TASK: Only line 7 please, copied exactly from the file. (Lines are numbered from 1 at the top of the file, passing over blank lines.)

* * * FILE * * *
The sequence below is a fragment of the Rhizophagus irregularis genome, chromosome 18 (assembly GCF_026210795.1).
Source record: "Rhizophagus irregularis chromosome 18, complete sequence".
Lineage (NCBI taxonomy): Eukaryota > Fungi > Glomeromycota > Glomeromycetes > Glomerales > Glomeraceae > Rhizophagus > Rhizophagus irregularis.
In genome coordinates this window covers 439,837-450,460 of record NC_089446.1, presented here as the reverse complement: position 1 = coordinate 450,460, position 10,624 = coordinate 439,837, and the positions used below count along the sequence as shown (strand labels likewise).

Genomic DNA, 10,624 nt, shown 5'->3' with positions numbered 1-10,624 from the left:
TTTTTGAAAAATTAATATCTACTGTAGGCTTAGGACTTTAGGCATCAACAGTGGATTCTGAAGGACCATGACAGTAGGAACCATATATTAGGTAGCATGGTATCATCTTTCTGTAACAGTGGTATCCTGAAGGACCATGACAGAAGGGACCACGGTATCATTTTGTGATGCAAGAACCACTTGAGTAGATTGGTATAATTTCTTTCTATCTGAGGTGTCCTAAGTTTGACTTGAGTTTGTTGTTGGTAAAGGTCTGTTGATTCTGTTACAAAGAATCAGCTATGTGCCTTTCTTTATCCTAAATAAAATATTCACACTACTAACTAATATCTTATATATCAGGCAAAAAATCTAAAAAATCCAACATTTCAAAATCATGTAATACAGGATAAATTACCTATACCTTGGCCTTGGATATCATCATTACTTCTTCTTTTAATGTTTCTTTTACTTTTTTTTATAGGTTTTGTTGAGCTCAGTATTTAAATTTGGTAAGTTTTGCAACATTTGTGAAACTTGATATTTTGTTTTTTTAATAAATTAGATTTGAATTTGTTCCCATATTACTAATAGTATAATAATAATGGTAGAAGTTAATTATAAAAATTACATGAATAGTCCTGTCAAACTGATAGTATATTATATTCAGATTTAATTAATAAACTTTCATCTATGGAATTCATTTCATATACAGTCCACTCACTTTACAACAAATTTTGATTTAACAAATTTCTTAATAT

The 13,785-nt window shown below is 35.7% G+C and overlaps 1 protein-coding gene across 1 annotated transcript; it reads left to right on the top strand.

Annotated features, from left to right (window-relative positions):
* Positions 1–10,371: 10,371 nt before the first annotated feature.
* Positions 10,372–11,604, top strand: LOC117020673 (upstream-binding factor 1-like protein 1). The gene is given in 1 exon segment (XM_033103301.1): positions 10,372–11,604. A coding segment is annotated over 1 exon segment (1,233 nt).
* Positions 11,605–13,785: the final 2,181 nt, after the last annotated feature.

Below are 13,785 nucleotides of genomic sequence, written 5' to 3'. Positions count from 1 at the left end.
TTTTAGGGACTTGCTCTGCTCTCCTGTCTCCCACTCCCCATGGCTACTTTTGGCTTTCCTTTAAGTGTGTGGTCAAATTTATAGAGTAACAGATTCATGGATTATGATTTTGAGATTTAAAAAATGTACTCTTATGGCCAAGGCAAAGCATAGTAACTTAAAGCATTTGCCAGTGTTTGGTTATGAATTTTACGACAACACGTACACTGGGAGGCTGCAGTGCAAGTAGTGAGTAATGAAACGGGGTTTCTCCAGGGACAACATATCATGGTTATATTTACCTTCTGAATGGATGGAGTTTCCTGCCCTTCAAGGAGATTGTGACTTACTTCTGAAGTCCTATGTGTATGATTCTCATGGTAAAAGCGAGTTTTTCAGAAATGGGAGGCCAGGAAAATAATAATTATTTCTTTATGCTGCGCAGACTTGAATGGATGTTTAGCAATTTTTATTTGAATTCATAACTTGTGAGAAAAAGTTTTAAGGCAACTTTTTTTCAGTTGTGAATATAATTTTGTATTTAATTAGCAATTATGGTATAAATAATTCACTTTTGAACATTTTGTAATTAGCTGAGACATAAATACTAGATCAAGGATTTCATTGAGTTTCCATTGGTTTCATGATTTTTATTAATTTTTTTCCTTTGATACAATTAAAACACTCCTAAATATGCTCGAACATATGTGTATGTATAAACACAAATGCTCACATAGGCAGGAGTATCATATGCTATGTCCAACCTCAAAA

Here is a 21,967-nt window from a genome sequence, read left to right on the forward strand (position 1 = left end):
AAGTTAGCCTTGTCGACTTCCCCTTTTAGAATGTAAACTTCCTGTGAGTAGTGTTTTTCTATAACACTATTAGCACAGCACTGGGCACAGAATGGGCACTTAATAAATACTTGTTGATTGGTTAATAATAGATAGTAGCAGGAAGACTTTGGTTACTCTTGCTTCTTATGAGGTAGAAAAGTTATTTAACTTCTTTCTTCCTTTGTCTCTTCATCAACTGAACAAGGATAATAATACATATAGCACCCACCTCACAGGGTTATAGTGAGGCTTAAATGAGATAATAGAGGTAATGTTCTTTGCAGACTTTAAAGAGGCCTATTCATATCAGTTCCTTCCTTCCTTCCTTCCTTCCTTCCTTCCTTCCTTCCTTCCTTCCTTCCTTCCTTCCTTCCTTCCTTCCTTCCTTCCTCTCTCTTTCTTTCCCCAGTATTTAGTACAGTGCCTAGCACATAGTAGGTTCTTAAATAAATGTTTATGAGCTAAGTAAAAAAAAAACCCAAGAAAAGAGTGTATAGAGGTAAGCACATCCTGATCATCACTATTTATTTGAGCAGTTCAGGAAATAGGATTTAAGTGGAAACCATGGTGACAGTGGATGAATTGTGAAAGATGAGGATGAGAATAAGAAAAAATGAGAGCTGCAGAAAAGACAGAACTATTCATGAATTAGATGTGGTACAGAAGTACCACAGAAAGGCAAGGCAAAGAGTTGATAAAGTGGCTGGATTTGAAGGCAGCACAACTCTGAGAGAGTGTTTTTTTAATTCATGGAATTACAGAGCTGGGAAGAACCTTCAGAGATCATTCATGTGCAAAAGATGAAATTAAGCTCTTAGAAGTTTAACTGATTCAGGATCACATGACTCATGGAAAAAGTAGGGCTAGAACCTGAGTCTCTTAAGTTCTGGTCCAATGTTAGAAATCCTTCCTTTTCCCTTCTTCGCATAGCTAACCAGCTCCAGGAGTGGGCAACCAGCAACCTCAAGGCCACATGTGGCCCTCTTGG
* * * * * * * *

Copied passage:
The 13,785-nt window shown below is 35.7% G+C and overlaps 1 protein-coding gene across 1 annotated transcript; it reads left to right on the top strand.